While Medicare is a federal government-sponsored healthcare program primarily for seniors, Medicaid is for low-income families and is managed by both the state and federal governments. Medicare and Medicaid differ in terms of who they cover, how they are funded and governed.
Medicare is an insurance program. Medical bills are paid from trust funds which those covered have paid into. It serves people over 65 primarily, whatever their income; and serves younger disabled people and dialysis patients. Patients pay part of costs through deductibles for hospital and other costs. Small monthly premiums are required for non-hospital coverage. Medicare is a federal program. It is basically the same everywhere in the United States and is run by the Centers for Medicare & Medicaid Services, an agency of the federal government.
Medicaid is an assistance program. Medical bills are paid from federal, state and local tax funds. It serves low-income people of every age. Patients usually pay no part of costs for covered medical expenses. A small co-payment is sometimes required. Medicaid is a federal-state program. It varies from state to state. It is run by state and local governments within federal guidelines.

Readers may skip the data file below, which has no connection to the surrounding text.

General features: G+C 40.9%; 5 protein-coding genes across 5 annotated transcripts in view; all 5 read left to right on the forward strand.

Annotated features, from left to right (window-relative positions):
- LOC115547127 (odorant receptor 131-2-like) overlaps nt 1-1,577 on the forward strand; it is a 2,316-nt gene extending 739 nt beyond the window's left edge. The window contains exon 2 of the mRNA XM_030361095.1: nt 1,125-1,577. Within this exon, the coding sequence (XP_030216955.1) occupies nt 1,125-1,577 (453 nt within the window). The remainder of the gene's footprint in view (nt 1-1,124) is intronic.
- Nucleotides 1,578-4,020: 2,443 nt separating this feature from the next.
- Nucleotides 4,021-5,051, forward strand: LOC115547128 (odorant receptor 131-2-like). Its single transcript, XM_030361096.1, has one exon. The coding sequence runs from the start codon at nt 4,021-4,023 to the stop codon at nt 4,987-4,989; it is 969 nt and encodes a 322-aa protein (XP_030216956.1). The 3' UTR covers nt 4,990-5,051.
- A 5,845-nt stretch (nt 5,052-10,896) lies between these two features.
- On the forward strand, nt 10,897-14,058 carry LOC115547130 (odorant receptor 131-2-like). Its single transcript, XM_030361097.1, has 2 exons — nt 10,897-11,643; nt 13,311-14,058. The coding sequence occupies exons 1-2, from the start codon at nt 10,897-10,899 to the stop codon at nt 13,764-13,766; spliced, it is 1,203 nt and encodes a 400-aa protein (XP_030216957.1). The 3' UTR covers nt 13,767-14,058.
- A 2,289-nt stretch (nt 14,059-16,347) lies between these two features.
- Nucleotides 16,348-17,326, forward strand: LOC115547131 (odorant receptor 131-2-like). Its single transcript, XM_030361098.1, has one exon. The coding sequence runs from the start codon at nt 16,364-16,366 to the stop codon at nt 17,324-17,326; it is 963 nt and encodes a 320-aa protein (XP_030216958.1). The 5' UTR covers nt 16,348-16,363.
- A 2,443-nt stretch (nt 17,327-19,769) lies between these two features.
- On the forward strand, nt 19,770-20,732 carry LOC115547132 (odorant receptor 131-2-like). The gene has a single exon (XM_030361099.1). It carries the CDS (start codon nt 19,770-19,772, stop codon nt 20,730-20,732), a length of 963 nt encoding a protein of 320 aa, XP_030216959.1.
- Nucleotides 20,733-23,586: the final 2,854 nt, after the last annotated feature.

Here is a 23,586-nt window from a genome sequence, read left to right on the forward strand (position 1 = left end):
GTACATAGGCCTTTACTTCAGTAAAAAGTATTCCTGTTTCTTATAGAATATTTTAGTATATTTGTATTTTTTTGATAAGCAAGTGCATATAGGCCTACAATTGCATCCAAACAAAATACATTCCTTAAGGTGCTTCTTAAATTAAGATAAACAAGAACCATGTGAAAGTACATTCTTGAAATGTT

|Overview||U.S government sponsored program for low-income individuals and families to pay the cost of health care.||U.S government sponsored health care program for people above 65 years of age, people under 65 with certain disabilities and all people with end stage renal disease.|
|Beneficiaries||Medicaid beneficiaries are low income families and individuals.||Medicare beneficiaries are senior citizens over the age of 65, end stage renal disease, and disabled eligible to receive social security benefits.|
|Eligibility criteria||Candidates are means-tested. Criteria are very strict and vary from state to state. Beneficiaries must have less than $1,000 in liquid assets. The income restriction also varies; in NY those earning less than $700 a month are eligible.||Available to all U.S citizens above the age of 65 irrespective of income, providing that he or she paid taxes into the Social Security fund.|